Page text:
Journal of Behavioral Medicine

, Volume 18, Issue 3, pp 305–313 | Cite as

Personality and patient adherence: Correlates of the five-factor model in renal dialysis

  • Alan J. Christensen
  • Timothy W. Smith


The five-factor taxonomy of personality traits has received increasing attention in the literature regarding personality correlates of health outcomes and behaviors. We examined the association of the five NEO Five-Factor Inventory dimensions to medical regimen adherence in a sample of 72 renal dialysis patients. Results indicated that Conscientiousness (Dimension III) is a five-factor trait significantly associated with adherence to the medication regimen. No other NEO-FFI dimension was significantly associated with patient adherence.

Key Words

adherence conscientiousness renal dialysis chronic illness 


Unable to display preview. Download preview PDF.

Unable to display preview. Download preview PDF.


  1. Christensen, A. J., Smith, T. W., Turner, T. W., Holman, J. M., and Gregory, M. C. (1990). Type of hemodialysis and preference for behavioral involvement: Interactive effects on adherence in end-stage renal disease.Health Psychol. 9: 225–236.PubMedGoogle Scholar
  2. Costa, P. T., Jr., and McCrae, R. R. (1987). Neuroticism, somatic complaints, and disease: Is the bark worse than the bite?J. Personal. 55: 299–316.Google Scholar
  3. Costa, P. T., Jr., and McCrae, R. R. (1992).The NEO Personality Inventory-R; Professional Manual, Psychological Assessment Resources, Odessa, FL.Google Scholar
  4. Costa, P. T., Jr., McCrae, R. R., and Dembroski, T. M. (1989). Agreeableness vs. antagonism: Explication of a potential risk factor for CHD. In Siegman, A. W., and Dembroski, T. M. (eds.),In Search of Coronary-Prone Behavior, Lawrence Erlbaum, Hillsdale, NJ, pp. 41–63.Google Scholar
  5. Dembroski, T. M., and Costa, P. T., Jr. (1987). Coronary-prone behavior: Components of the Type A pattern and hostility.J. Personal 55: 211–235.Google Scholar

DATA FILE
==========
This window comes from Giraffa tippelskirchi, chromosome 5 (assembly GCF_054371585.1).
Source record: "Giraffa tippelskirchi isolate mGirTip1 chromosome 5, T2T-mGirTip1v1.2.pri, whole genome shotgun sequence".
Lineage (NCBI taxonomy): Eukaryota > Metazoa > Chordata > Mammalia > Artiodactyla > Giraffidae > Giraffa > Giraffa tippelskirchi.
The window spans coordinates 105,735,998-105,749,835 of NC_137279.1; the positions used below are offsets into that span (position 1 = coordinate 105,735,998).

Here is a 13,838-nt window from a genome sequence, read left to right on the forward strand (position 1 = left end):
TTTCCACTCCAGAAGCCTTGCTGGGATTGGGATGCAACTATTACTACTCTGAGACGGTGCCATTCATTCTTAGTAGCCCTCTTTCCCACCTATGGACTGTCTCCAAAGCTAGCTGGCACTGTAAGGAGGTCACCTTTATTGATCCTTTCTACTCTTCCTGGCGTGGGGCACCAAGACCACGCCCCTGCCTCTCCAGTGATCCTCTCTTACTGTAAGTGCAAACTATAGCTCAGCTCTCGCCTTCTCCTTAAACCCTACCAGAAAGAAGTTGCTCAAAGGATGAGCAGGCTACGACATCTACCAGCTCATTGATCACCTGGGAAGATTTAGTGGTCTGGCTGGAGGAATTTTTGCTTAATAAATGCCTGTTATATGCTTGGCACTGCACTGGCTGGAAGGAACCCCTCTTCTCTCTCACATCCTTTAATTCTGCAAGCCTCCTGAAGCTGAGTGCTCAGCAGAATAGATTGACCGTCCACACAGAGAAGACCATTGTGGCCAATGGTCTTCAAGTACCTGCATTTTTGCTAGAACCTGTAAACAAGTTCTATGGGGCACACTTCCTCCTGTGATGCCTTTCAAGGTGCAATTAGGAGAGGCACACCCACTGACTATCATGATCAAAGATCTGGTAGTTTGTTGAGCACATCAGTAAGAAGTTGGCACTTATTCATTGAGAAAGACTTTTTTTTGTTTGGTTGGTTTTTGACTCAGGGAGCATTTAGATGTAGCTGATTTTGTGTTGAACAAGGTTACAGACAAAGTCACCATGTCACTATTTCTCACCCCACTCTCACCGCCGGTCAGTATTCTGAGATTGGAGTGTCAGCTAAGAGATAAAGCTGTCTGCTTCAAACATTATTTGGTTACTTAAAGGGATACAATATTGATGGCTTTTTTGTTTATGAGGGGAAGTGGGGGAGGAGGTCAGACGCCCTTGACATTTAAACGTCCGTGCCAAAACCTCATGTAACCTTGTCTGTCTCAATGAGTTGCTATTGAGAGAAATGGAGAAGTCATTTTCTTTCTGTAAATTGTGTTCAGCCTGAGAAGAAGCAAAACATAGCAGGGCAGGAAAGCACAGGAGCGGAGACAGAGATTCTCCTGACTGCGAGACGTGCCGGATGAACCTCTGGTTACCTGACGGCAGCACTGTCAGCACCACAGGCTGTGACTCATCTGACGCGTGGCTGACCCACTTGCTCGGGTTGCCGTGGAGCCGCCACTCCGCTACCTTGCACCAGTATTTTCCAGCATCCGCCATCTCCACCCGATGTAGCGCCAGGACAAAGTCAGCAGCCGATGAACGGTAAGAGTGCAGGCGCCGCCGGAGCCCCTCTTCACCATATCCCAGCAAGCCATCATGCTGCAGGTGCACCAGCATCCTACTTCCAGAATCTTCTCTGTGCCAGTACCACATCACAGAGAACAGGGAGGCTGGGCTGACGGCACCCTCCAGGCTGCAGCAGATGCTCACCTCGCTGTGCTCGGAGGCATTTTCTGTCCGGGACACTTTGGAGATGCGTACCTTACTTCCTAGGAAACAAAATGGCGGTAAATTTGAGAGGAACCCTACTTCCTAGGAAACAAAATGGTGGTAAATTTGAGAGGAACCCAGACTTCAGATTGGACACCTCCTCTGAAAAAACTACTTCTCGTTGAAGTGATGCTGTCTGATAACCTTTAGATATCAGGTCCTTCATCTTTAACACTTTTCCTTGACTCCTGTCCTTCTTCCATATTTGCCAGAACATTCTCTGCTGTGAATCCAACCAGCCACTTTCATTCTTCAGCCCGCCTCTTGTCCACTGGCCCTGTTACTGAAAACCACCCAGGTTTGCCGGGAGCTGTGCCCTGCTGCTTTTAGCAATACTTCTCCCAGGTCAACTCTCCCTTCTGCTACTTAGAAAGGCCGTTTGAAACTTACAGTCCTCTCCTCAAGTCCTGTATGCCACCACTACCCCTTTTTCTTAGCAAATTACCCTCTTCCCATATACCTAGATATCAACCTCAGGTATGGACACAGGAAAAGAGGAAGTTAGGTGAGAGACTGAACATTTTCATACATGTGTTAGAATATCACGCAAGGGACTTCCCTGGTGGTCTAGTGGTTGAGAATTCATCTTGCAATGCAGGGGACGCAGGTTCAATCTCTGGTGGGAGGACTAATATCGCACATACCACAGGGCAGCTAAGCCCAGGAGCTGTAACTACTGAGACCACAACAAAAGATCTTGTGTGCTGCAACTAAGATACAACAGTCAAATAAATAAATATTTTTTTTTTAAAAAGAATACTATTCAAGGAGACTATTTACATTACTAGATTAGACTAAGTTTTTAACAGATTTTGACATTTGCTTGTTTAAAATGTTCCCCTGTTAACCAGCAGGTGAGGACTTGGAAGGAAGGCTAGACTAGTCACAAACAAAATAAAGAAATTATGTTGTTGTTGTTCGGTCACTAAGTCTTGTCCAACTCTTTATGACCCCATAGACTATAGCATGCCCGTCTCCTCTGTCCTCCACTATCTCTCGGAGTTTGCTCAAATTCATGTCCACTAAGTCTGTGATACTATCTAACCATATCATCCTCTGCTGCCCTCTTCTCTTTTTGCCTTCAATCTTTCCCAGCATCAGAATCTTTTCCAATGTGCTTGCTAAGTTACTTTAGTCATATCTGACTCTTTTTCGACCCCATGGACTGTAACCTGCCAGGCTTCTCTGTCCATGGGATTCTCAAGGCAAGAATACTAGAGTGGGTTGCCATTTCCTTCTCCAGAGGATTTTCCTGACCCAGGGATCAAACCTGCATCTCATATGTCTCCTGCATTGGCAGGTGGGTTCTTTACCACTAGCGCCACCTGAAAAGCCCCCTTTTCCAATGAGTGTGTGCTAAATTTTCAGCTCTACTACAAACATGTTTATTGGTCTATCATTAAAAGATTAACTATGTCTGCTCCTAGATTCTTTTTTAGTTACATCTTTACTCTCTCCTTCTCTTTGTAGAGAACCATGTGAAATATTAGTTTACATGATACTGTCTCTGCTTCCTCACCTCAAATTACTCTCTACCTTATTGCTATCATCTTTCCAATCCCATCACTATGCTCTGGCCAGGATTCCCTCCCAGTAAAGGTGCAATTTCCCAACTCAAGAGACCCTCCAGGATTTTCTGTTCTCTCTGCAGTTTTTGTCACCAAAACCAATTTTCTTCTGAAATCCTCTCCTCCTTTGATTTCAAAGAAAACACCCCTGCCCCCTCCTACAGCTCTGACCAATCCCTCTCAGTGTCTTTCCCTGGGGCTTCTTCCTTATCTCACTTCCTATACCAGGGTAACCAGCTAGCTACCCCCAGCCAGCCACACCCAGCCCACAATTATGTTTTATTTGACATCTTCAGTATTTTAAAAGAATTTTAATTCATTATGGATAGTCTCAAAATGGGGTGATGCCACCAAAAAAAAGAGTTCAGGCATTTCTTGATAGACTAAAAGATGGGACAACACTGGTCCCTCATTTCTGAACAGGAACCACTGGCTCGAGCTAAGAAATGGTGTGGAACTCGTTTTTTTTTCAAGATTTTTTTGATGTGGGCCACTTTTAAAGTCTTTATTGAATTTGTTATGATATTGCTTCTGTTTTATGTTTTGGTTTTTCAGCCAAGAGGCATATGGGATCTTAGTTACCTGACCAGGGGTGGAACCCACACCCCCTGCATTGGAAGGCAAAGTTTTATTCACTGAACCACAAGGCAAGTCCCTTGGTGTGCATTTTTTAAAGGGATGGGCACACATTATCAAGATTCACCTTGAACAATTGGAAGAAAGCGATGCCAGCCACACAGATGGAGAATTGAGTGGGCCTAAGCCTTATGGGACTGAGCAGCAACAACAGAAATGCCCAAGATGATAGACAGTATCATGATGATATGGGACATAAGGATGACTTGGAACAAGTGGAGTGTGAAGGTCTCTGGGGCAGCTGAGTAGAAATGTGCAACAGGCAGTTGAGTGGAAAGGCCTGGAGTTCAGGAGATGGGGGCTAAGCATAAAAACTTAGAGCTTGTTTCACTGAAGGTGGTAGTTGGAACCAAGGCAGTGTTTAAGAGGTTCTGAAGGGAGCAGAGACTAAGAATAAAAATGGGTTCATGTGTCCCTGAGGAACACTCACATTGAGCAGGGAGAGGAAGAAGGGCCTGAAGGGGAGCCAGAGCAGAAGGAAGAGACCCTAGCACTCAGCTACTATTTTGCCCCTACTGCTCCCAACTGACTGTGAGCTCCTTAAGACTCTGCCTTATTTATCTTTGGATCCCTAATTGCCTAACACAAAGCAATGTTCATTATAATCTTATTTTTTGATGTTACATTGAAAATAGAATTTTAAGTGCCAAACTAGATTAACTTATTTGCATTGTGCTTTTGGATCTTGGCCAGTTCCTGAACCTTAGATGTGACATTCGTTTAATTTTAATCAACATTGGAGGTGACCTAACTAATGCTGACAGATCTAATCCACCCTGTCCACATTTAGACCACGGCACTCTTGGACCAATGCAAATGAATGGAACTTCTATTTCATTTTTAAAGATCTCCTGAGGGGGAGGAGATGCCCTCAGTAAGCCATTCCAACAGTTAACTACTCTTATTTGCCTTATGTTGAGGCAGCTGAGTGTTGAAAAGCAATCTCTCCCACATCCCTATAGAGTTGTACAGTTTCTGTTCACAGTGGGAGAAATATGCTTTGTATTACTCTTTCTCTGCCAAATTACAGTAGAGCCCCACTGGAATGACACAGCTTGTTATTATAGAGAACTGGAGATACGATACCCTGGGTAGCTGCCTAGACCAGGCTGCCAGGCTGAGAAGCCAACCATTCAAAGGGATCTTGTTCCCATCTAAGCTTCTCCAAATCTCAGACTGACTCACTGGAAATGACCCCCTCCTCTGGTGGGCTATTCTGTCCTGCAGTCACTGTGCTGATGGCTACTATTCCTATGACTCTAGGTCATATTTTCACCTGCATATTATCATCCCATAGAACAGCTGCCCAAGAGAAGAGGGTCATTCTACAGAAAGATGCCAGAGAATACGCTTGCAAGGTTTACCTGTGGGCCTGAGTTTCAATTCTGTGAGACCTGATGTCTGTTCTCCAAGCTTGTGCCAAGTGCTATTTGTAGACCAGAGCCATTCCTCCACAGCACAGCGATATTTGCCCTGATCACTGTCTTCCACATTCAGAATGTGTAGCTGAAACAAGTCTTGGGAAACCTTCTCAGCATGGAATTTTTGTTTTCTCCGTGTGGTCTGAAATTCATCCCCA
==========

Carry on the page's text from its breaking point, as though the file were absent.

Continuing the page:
6. Digman, J. M. (1990). Personality structure: Emergence of the five-factor model.Annu. Rev. Psychol. 41: 417–440.Google Scholar
  7. Friedman, H. S., Tucker, J. S., Tomlinson-Keasey, C., Schwartz, J. E., Wingard, D. L., and Criqui, M. H. (1993). Does childhood personality predict longevity?J. Personal. Soc. Psychol. 65: 176–185.Google Scholar
  8. Goldberg, L. R. (1993). The structure of phenotypic personality traits.Am. Psychol. 48: 26–34.PubMedGoogle Scholar
  9. Haynes, R. B., Taylor, D. W., and Sackett, D. L. (1979).Compliance in Health Care, Johns Hopkins University Press, Baltimore.Google Scholar
  10. Kanfer, F. H. (1975). Self-management methods. In Kanfer, F. H., and Goldstein, A. P. (eds.),Helping People Change, Pergamon Press, New York, pp. 309–355.Google Scholar
  11. Kaplan, R. M., and Simon, H. J. (1990). Compliance in medical care: Reconsideration of self-predictions.Ann. Behav. Med. 12: 66–71.Google Scholar
  12. Leventhal, H., Zimmerman, R., and Gutmann, M. (1984). Adherence: A self-regulation perspective. In Gentry, W. D. (ed.),Handbook of Behavioral Medicine, Guilford, New York, pp. 369–436.Google Scholar
  13. McCrae, R. R., and Costa, P. T., Jr. (1987). Validation of the five-factor model of personality across instruments and observers.J. Personal. Soc. Psychol. 52: 81–90.Google Scholar
  14. McCrae, R. R., and John, O. P. (1992). An introduction to the Five-Factor Model and its applications.J. Personal. 60: 175–215.Google Scholar
  15. Meichenbaum, D. H., and Turk, D. C. (1987).Facilitating Treatment Adherence: A Practitioner's Guidebook, Plenum Press, New York.Google Scholar
  16. Rosenbaum, M., and Ben-Ari Smira, K. (1986). Cognitive and personality factors in the delay of gratification of hemodialysis patients.J. Personal. Soc. Psychol. 51: 357–364.Google Scholar
  17. Sherbourne, C. D., Hays, R. D., Ordway, L., DiMatteo, M. R., and Kravitz, R. L. (1992). Antecedents of adherence to medical recommendations: Results from the Medical Outcomes Study.J. Behav. Med. 15: 447–468.PubMedGoogle Scholar
  18. Smith, T. W., and Williams, P. G. (1992). Personality and health: Advantages and limitations of the five-factor model.J. Personal. 60: 395–423.Google Scholar
  19. Stanton, A. L. (1987). Determinants of adherence to medical regimes by hypertensive patients.J. Behav. Med. 10: 377–394.PubMedGoogle Scholar
  20. Turk, D. C., and Meichenbaum, D. (1989). Adherence to self-care regimens: The patient's perspective. In Sweet, J., Rozensky, R., and Tovian, S. M. (eds.),Handbook of Clinical Psychology in Medical Settings, Plenum, New York, pp. 249–266.Google Scholar
  21. Watson, D., and Pennebaker, J. W. (1989). Health complaints, stress, and distress: Exploring the central role of negative affectivity.Psychol. Rev. 96: 234–254.PubMedGoogle Scholar
  22. Wolcott, D. W., Maida, C. A., Diamond, R., and Nissenson, A. R. (1986). Treatment compliance in end-stage renal disease patients on dialysis.Am. J. Nephrol. 6: 329–338.PubMedGoogle Scholar

Copyright information

© Plenum Publishing Corporation 1995

Authors and Affiliations

  • Alan J. Christensen
    • 1
  • Timothy W. Smith
    • 2
  1. 1.Department of Psychology, E11 Seashore HallUniversity of IowaIowa City
  2. 2.University of UtahSalt Lake City

Personalised recommendations